The XFL is back, baby, and if social media is any indication, it was a huge success this weekend.
The revamped league made its debut with four nationally televised games, two on Fox and two on ABC/ESPN. The league, trying to set itself apart, implemented several changes for player safety and with the hope for more points. The XFL added broadcast insights and quirks to make the telecast more dynamic for the viewing public.
When there’s a new product that introduces football with different elements, we all rush to figure out which ones could be adopted by the NFL. Before I list them out, I want to remind everyone why we watch the NFL: because of the product on the field, which is the best in the world. XFL will survive if the football is good. It appeared to be good enough in its first weekend.
The NFL is always looking to improve its game, and the last time the XFL was a functioning league, the NFL followed its lead by using Skycam technology regularly. This time around, here are the XFL’s new features that I’d expect the NFL to look into, ranked in order.
It’s time for a major sporting league to fully embrace gambling, and the NFL is getting close. It’s reportedly hiring a vice president of sports betting and, of course, there’s a team in Vegas now. The XFL broadcasts featured light gambling discussion and the lines on the score bug:
Because the XFL is a new league, Vegas isn’t going to offer much more than the basic game lines. In the NFL, everything is available to bet on. I can foresee a future telecast with live lines, mentions of player props, and a more robust discussion surrounding gambling. Maybe there will even be a centralized gambling expert who pops into games for quick updates on where lines and props are sitting.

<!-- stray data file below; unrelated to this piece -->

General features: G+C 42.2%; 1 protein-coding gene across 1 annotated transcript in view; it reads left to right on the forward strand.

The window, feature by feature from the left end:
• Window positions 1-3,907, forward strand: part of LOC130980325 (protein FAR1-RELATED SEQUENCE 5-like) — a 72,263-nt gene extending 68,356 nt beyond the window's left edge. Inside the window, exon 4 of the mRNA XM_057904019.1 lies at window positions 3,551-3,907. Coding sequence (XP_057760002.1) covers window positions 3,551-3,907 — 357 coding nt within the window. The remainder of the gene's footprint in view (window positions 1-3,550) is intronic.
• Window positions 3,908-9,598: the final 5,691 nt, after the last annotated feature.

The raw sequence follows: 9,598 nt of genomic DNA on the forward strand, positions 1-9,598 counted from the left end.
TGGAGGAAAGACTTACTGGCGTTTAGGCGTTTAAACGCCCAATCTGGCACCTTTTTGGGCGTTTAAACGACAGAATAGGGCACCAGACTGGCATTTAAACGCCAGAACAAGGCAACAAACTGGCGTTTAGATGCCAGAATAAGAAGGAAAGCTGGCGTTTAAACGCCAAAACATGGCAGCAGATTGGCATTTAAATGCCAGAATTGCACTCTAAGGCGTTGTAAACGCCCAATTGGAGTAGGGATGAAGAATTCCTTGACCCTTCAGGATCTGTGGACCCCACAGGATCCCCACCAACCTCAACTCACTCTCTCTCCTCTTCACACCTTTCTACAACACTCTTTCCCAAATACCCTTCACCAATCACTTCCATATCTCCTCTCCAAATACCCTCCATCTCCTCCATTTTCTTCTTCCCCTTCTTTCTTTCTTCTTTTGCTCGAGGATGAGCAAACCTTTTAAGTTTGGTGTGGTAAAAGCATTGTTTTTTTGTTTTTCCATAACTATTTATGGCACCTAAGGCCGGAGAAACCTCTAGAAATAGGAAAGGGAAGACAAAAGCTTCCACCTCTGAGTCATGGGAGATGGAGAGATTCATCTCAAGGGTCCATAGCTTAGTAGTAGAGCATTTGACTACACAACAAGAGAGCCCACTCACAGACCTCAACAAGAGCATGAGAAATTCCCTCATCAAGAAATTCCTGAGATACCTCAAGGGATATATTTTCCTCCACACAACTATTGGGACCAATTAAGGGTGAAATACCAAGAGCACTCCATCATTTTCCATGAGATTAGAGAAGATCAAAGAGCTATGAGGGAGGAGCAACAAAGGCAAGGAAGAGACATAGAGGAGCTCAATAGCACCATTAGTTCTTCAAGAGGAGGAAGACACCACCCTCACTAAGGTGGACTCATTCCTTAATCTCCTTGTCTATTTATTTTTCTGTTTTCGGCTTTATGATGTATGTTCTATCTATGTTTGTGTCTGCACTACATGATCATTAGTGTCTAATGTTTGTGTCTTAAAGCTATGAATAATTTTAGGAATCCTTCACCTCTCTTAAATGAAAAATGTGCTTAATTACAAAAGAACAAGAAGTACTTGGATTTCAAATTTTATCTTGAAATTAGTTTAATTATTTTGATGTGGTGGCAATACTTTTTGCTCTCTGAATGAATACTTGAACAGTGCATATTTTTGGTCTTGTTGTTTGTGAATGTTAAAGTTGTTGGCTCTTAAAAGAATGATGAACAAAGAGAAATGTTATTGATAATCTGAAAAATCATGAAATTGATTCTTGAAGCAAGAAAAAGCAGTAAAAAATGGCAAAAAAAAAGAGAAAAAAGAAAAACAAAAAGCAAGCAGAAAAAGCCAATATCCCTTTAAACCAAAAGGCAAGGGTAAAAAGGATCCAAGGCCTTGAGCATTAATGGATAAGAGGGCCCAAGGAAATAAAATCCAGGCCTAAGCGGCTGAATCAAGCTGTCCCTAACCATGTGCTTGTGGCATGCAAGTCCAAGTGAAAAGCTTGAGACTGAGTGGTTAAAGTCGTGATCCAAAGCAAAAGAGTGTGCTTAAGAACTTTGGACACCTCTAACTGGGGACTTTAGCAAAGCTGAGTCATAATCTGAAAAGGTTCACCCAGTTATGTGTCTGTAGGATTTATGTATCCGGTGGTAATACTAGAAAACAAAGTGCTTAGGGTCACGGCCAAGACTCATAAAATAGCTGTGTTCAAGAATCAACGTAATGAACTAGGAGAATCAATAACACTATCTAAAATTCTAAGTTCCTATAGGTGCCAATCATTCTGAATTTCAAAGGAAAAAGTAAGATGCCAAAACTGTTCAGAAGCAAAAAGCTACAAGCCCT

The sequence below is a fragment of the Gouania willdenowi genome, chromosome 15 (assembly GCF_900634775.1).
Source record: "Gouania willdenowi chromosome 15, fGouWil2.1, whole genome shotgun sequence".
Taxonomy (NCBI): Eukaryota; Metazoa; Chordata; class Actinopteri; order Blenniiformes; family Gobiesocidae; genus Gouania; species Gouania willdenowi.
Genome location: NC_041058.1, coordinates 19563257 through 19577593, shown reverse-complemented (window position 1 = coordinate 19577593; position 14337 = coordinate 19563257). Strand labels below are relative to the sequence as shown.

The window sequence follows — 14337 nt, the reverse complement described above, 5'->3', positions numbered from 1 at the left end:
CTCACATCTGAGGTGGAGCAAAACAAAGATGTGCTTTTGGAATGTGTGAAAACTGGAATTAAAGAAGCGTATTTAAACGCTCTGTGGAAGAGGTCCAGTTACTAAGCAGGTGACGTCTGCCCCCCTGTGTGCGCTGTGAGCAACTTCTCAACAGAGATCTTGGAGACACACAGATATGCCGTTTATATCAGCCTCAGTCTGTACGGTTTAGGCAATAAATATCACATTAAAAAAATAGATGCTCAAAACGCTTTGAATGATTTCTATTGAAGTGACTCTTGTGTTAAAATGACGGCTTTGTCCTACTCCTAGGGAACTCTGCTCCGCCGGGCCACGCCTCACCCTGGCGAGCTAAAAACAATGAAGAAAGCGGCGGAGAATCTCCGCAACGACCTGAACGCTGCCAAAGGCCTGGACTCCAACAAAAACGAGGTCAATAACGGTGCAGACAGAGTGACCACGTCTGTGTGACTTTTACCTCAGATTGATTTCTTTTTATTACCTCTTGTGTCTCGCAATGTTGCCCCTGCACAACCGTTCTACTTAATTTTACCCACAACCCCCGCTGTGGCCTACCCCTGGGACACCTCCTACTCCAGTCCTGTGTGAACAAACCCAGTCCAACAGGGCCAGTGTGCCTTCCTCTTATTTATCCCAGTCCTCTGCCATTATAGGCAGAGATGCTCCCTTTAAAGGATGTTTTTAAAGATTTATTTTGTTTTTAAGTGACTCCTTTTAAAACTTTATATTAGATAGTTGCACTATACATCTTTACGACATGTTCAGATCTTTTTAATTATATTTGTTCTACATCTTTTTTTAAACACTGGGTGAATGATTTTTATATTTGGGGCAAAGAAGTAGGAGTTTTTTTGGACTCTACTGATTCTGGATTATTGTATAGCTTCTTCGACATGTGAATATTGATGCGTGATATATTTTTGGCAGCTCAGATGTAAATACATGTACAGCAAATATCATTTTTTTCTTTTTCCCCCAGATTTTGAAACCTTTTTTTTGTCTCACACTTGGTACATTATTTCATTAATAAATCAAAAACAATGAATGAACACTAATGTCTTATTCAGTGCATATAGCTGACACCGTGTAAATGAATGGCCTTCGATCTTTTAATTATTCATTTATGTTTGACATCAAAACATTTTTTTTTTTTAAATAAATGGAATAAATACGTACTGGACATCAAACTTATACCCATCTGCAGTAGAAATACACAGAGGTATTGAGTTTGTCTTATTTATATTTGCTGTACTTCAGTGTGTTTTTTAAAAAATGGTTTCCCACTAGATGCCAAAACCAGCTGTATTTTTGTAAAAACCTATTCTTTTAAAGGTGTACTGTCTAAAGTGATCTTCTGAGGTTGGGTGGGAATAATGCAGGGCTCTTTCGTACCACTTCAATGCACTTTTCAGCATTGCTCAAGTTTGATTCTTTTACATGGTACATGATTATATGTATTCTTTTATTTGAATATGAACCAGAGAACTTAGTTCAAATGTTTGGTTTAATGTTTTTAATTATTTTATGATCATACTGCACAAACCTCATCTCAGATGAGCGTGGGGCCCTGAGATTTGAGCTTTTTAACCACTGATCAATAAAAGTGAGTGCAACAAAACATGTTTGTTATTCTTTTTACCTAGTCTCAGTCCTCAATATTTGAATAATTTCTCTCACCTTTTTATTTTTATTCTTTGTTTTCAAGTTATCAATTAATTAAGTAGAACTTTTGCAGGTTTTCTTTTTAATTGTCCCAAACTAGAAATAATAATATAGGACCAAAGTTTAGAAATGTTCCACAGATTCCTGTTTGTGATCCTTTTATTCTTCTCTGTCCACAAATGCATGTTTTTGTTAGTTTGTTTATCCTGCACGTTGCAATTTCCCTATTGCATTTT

I know this might turn a few people off, but I promise more fans would be into this than not.
2. Kickoff rule
The XFL has a one of a kind kickoff structure, one that’s far different than the NFL. You can read the entire rule on the XFL website, but basically, the rule is put into place for two reasons.
The first is player safety. The traditional NFL kickoff has been altered over the last few seasons to help eliminate big hits, which can result in major injuries. In the XFL format, that’s eliminated as the players line up five yards apart. When the returner catches the ball, the players on both sides are allowed to move. Here’s what that looks like:
The second reason for this new kickoff rule is the hope it will increase explosive returns. I think this was misguided. This new setup will lead to better field position, but not more explosive returns. Explosive returns happen when the kicking team either gets blocked out of their lane or has a mental error and isn’t in their lane.
In the XFL, that’s rarely going to happen, as everyone starts in their lane and is much closer to the ball carrier. But more importantly, the defense knows exactly when the offense is about to move. The only advantage blockers have is knowing the snap count and the play. In this format, even if the returner is yelling “go,” the defenders get a jump on the blockers because they can see the returner catch the ball.
The reason the NFL might adopt some of this new kickoff idea is the player safety aspect of the return. The big collisions will be avoided and you can still keep this play in the game. I think there’s real fear the kickoff will leave the NFL shortly. This idea would be a way to keep an exciting play in the game.
3. Review transparency